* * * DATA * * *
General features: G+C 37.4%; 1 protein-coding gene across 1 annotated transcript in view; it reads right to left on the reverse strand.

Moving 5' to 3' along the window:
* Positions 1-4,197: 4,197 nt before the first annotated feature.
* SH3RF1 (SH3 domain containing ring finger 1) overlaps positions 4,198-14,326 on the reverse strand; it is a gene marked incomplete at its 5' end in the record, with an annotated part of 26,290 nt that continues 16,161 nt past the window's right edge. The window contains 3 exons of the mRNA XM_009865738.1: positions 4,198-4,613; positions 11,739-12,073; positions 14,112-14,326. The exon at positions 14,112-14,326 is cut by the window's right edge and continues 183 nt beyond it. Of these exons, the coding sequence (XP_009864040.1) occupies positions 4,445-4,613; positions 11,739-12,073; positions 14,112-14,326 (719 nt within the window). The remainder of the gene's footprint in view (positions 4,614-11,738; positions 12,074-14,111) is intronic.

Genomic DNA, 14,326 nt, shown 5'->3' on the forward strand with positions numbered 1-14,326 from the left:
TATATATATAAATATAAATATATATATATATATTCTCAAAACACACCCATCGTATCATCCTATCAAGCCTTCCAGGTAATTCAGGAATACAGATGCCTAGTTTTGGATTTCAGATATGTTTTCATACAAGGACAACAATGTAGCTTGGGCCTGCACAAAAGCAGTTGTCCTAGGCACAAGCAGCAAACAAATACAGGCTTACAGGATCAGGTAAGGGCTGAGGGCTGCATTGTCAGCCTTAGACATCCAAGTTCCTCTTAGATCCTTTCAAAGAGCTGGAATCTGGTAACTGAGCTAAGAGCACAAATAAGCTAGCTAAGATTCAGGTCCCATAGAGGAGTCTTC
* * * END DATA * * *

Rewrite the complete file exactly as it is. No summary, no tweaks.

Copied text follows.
General features: G+C 37.4%; 1 protein-coding gene across 1 annotated transcript in view; it reads right to left on the reverse strand.

Moving 5' to 3' along the window:
* Positions 1-4,197: 4,197 nt before the first annotated feature.
* SH3RF1 (SH3 domain containing ring finger 1) overlaps positions 4,198-14,326 on the reverse strand; it is a gene marked incomplete at its 5' end in the record, with an annotated part of 26,290 nt that continues 16,161 nt past the window's right edge. The window contains 3 exons of the mRNA XM_009865738.1: positions 4,198-4,613; positions 11,739-12,073; positions 14,112-14,326. The exon at positions 14,112-14,326 is cut by the window's right edge and continues 183 nt beyond it. Of these exons, the coding sequence (XP_009864040.1) occupies positions 4,445-4,613; positions 11,739-12,073; positions 14,112-14,326 (719 nt within the window). The remainder of the gene's footprint in view (positions 4,614-11,738; positions 12,074-14,111) is intronic.

Genomic DNA, 14,326 nt, shown 5'->3' on the forward strand with positions numbered 1-14,326 from the left:
TATATATATAAATATAAATATATATATATATATTCTCAAAACACACCCATCGTATCATCCTATCAAGCCTTCCAGGTAATTCAGGAATACAGATGCCTAGTTTTGGATTTCAGATATGTTTTCATACAAGGACAACAATGTAGCTTGGGCCTGCACAAAAGCAGTTGTCCTAGGCACAAGCAGCAAACAAATACAGGCTTACAGGATCAGGTAAGGGCTGAGGGCTGCATTGTCAGCCTTAGACATCCAAGTTCCTCTTAGATCCTTTCAAAGAGCTGGAATCTGGTAACTGAGCTAAGAGCACAAATAAGCTAGCTAAGATTCAGGTCCCATAGAGGAGTCTTC